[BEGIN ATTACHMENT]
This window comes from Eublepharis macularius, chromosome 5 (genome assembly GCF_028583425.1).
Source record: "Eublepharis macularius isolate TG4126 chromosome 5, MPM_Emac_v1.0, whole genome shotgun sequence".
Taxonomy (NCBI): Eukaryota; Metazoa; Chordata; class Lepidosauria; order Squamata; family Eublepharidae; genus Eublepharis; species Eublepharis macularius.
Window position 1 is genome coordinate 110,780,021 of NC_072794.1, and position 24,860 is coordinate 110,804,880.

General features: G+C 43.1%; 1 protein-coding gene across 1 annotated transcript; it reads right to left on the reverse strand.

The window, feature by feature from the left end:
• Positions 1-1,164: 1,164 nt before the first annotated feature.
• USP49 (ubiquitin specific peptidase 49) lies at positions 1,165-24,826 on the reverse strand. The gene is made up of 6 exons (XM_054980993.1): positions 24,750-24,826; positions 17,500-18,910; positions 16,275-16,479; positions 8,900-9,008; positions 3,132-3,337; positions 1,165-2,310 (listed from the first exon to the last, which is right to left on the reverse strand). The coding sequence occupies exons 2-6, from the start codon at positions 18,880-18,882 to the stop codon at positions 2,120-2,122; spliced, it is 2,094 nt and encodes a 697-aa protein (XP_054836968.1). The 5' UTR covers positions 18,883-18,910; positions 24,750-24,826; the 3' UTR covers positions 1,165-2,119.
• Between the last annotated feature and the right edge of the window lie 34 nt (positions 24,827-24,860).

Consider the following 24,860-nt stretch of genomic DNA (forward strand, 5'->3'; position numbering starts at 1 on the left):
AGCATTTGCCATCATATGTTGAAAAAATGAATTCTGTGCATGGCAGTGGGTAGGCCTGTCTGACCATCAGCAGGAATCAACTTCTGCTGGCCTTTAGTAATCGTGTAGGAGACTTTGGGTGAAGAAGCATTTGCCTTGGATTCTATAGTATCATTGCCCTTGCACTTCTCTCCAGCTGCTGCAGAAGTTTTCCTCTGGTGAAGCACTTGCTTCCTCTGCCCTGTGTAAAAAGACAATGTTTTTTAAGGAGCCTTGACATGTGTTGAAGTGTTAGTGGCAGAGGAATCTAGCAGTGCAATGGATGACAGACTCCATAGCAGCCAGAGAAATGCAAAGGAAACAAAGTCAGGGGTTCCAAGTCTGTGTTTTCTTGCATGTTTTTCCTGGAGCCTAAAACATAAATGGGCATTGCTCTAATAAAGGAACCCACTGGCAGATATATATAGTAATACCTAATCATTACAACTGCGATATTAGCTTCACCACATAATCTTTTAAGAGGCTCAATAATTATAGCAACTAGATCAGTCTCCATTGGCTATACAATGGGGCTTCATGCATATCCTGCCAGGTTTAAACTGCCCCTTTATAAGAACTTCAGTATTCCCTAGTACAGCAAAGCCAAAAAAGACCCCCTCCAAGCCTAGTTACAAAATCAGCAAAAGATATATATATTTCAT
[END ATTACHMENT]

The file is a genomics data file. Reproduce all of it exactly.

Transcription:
This window comes from Eublepharis macularius, chromosome 5 (genome assembly GCF_028583425.1).
Source record: "Eublepharis macularius isolate TG4126 chromosome 5, MPM_Emac_v1.0, whole genome shotgun sequence".
Taxonomy (NCBI): Eukaryota; Metazoa; Chordata; class Lepidosauria; order Squamata; family Eublepharidae; genus Eublepharis; species Eublepharis macularius.
Window position 1 is genome coordinate 110,780,021 of NC_072794.1, and position 24,860 is coordinate 110,804,880.

General features: G+C 43.1%; 1 protein-coding gene across 1 annotated transcript; it reads right to left on the reverse strand.

The window, feature by feature from the left end:
• Positions 1-1,164: 1,164 nt before the first annotated feature.
• USP49 (ubiquitin specific peptidase 49) lies at positions 1,165-24,826 on the reverse strand. The gene is made up of 6 exons (XM_054980993.1): positions 24,750-24,826; positions 17,500-18,910; positions 16,275-16,479; positions 8,900-9,008; positions 3,132-3,337; positions 1,165-2,310 (listed from the first exon to the last, which is right to left on the reverse strand). The coding sequence occupies exons 2-6, from the start codon at positions 18,880-18,882 to the stop codon at positions 2,120-2,122; spliced, it is 2,094 nt and encodes a 697-aa protein (XP_054836968.1). The 5' UTR covers positions 18,883-18,910; positions 24,750-24,826; the 3' UTR covers positions 1,165-2,119.
• Between the last annotated feature and the right edge of the window lie 34 nt (positions 24,827-24,860).

Consider the following 24,860-nt stretch of genomic DNA (forward strand, 5'->3'; position numbering starts at 1 on the left):
AGCATTTGCCATCATATGTTGAAAAAATGAATTCTGTGCATGGCAGTGGGTAGGCCTGTCTGACCATCAGCAGGAATCAACTTCTGCTGGCCTTTAGTAATCGTGTAGGAGACTTTGGGTGAAGAAGCATTTGCCTTGGATTCTATAGTATCATTGCCCTTGCACTTCTCTCCAGCTGCTGCAGAAGTTTTCCTCTGGTGAAGCACTTGCTTCCTCTGCCCTGTGTAAAAAGACAATGTTTTTTAAGGAGCCTTGACATGTGTTGAAGTGTTAGTGGCAGAGGAATCTAGCAGTGCAATGGATGACAGACTCCATAGCAGCCAGAGAAATGCAAAGGAAACAAAGTCAGGGGTTCCAAGTCTGTGTTTTCTTGCATGTTTTTCCTGGAGCCTAAAACATAAATGGGCATTGCTCTAATAAAGGAACCCACTGGCAGATATATATAGTAATACCTAATCATTACAACTGCGATATTAGCTTCACCACATAATCTTTTAAGAGGCTCAATAATTATAGCAACTAGATCAGTCTCCATTGGCTATACAATGGGGCTTCATGCATATCCTGCCAGGTTTAAACTGCCCCTTTATAAGAACTTCAGTATTCCCTAGTACAGCAAAGCCAAAAAAGACCCCCTCCAAGCCTAGTTACAAAATCAGCAAAAGATATATATATTTCAT